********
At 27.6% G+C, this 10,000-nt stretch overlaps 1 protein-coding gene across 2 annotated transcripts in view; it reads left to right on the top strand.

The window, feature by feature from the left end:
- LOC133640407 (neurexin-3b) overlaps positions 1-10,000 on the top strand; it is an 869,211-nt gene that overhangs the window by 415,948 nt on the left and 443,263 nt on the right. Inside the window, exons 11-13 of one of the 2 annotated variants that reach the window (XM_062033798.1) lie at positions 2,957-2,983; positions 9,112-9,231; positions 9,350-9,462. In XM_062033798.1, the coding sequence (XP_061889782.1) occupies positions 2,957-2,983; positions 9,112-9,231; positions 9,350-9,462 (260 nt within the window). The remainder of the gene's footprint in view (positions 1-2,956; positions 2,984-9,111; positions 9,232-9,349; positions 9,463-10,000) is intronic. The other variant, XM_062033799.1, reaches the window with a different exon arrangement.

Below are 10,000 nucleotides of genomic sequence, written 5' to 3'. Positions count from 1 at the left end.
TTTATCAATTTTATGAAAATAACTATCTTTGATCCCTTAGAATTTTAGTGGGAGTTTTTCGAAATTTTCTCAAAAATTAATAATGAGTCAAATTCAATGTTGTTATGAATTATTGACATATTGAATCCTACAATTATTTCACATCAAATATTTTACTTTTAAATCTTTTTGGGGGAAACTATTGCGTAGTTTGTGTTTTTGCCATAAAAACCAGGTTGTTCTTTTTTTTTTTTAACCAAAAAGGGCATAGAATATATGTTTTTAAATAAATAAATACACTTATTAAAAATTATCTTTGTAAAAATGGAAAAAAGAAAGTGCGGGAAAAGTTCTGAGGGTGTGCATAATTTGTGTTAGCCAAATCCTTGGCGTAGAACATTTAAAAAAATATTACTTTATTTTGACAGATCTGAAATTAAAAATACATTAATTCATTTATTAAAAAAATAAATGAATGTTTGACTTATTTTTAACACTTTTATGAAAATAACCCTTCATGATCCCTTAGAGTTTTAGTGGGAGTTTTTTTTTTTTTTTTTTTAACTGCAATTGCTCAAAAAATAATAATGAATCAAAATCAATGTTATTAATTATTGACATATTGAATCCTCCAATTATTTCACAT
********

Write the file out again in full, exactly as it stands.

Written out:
At 27.6% G+C, this 10,000-nt stretch overlaps 1 protein-coding gene across 2 annotated transcripts in view; it reads left to right on the top strand.

The window, feature by feature from the left end:
- LOC133640407 (neurexin-3b) overlaps positions 1-10,000 on the top strand; it is an 869,211-nt gene that overhangs the window by 415,948 nt on the left and 443,263 nt on the right. Inside the window, exons 11-13 of one of the 2 annotated variants that reach the window (XM_062033798.1) lie at positions 2,957-2,983; positions 9,112-9,231; positions 9,350-9,462. In XM_062033798.1, the coding sequence (XP_061889782.1) occupies positions 2,957-2,983; positions 9,112-9,231; positions 9,350-9,462 (260 nt within the window). The remainder of the gene's footprint in view (positions 1-2,956; positions 2,984-9,111; positions 9,232-9,349; positions 9,463-10,000) is intronic. The other variant, XM_062033799.1, reaches the window with a different exon arrangement.

Below are 10,000 nucleotides of genomic sequence, written 5' to 3'. Positions count from 1 at the left end.
TTTATCAATTTTATGAAAATAACTATCTTTGATCCCTTAGAATTTTAGTGGGAGTTTTTCGAAATTTTCTCAAAAATTAATAATGAGTCAAATTCAATGTTGTTATGAATTATTGACATATTGAATCCTACAATTATTTCACATCAAATATTTTACTTTTAAATCTTTTTGGGGGAAACTATTGCGTAGTTTGTGTTTTTGCCATAAAAACCAGGTTGTTCTTTTTTTTTTTTAACCAAAAAGGGCATAGAATATATGTTTTTAAATAAATAAATACACTTATTAAAAATTATCTTTGTAAAAATGGAAAAAAGAAAGTGCGGGAAAAGTTCTGAGGGTGTGCATAATTTGTGTTAGCCAAATCCTTGGCGTAGAACATTTAAAAAAATATTACTTTATTTTGACAGATCTGAAATTAAAAATACATTAATTCATTTATTAAAAAAATAAATGAATGTTTGACTTATTTTTAACACTTTTATGAAAATAACCCTTCATGATCCCTTAGAGTTTTAGTGGGAGTTTTTTTTTTTTTTTTTTTAACTGCAATTGCTCAAAAAATAATAATGAATCAAAATCAATGTTATTAATTATTGACATATTGAATCCTCCAATTATTTCACAT